Lit navigational aids are rarely fixed or steady. A fixed or steady red, green or white light is probably another vessel. If it blinks or exhibits any type of sequence, it is most likely a navigational aid. Among the exceptions are the blinking yellow lights located on the bow of the first in a line of pushed barges, the flashing yellows of commercial towers and, of course, the flashing blue lights of a prowling sea cop.
There are numerous light configurations for various vessels out there, but I try to be intimately and instantly familiar with the basic range and running lights of ships and the towing lights of tugs and barges.
The tug that exhibits three white towing lights is towing its barge(s) astern. The tug that exhibits two white towing lights is either pushing or towing alongside. Barges have their own light configurations (red and green running, no range lights) but in real life, barge lights are often dim and hard to see. If you spot a tug with three in-line white towing lights, don't even think of passing astern of it; a tow line can be unexpectedly long.
Harbor and channel lit navigational aids can be obscured by background lights on land that can be considerably brighter than the aids. However, the background lights will not have the same sequence. When I'm running in an area surrounded by shore-side lights — New York Harbor is an excellent example — I always slow down and scan the area. The aids will stand out from the surrounding light pollution. With practice, they will be spotted for the beacons they are.
As a matter of fact, practice is the secret. Lighted navigational aids are designed for use — and night runs add to the fun and challenge of boating.
Preparing a Boat for a Night Run
I have fond memories of my service drill instructor howling in my ear while I stripped and cleaned a weapon while blindfolded. Hopefully nobody is planning to take potshots at us when we're cruising aboard the family yacht, but being able to find gear and operate equipment by touch is not a bad concept when preparing for a cruise. I run a darkened ship at night — running lights and red-tinged instrumentation only — because I fervently believe in maintaining night vision. I don't want to ruin it by switching on a light to find something. Before the trip, I place whatever I'll need so I'll know where to grab it. I put life jackets, heaving and dock lines and my tool kit where I can lay hands on them sight-unseen.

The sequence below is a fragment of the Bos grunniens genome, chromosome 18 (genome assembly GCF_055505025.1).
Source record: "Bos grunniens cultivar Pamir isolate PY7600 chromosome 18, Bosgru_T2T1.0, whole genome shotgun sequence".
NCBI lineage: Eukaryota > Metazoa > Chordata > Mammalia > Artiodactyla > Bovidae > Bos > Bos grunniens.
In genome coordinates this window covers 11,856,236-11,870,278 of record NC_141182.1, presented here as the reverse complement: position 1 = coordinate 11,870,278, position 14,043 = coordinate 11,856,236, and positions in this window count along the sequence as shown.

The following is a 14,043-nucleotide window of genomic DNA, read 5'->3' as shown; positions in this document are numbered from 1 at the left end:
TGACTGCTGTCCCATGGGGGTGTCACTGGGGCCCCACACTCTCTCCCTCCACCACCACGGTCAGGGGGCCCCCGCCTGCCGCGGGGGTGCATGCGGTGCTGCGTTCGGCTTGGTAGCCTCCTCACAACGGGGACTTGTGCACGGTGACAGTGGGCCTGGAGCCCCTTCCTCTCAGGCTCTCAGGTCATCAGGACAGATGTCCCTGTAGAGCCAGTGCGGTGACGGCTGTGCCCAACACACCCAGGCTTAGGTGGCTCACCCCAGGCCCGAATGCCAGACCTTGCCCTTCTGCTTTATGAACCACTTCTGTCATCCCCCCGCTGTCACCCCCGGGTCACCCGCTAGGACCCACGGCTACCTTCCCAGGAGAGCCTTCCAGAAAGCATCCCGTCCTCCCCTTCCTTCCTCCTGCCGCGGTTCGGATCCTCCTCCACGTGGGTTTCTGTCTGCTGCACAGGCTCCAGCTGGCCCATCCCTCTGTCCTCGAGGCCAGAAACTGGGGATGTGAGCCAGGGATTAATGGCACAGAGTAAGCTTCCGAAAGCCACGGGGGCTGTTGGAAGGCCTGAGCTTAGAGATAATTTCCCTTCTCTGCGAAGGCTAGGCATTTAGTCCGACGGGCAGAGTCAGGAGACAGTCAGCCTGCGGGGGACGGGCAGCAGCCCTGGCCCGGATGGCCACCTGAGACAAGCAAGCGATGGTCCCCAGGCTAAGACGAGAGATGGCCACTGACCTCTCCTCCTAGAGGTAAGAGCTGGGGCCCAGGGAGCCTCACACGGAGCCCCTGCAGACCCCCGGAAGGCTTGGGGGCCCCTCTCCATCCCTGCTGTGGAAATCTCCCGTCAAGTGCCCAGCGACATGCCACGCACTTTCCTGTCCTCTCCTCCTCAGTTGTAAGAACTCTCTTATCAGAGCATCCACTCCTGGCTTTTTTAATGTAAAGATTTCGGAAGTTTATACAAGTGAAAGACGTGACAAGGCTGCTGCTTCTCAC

A boat I run has a powerful spotlight mounted on the cabin roof; while the on/off switch is at the helm, its power switch is on the electrical panel — as is the power for the anchor release. Before I wised up, there were times I needed to switch the spotlight on or get the hook down, and I had to grope around the panel and finally use a night-vision-destroying flashlight to find the switch. Now I count switches and can find them blind; the same goes with more mundane stuff. I always turn the pressure pump switch off when running — day or night — because if a hose breaks or a fitting fails I won't hear the pump over the noise of the engines as it cycles itself to death. But when passengers want running water, they want it now, so I show them how to find the panel switch by feel when they need to hit the tap. That's a good test. Can you find the important switches on your panel without looking? It could come in handy someday — or night.
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The U.S. Coast Guard is asking all boat owners and operators to help reduce fatalities, injuries, property damage, and associated healthcare costs related to recreational boating accidents by taking personal responsibility for their own safety and the safety of their passengers. Essential steps include: wearing a life jacket at all times and requiring passengers to do the same; never boating under the influence (BUI); successfully completing a boating safety course; and getting a Vessel Safety Check (VSC) annually from local U.S. Coast Guard Auxiliary, United States Power Squadrons(r), or your state boating agency's Vessel Examiners. The U.S. Coast Guard reminds all boaters to "Boat Responsibly!" For more tips on boating safety, visit www.uscgboating.org.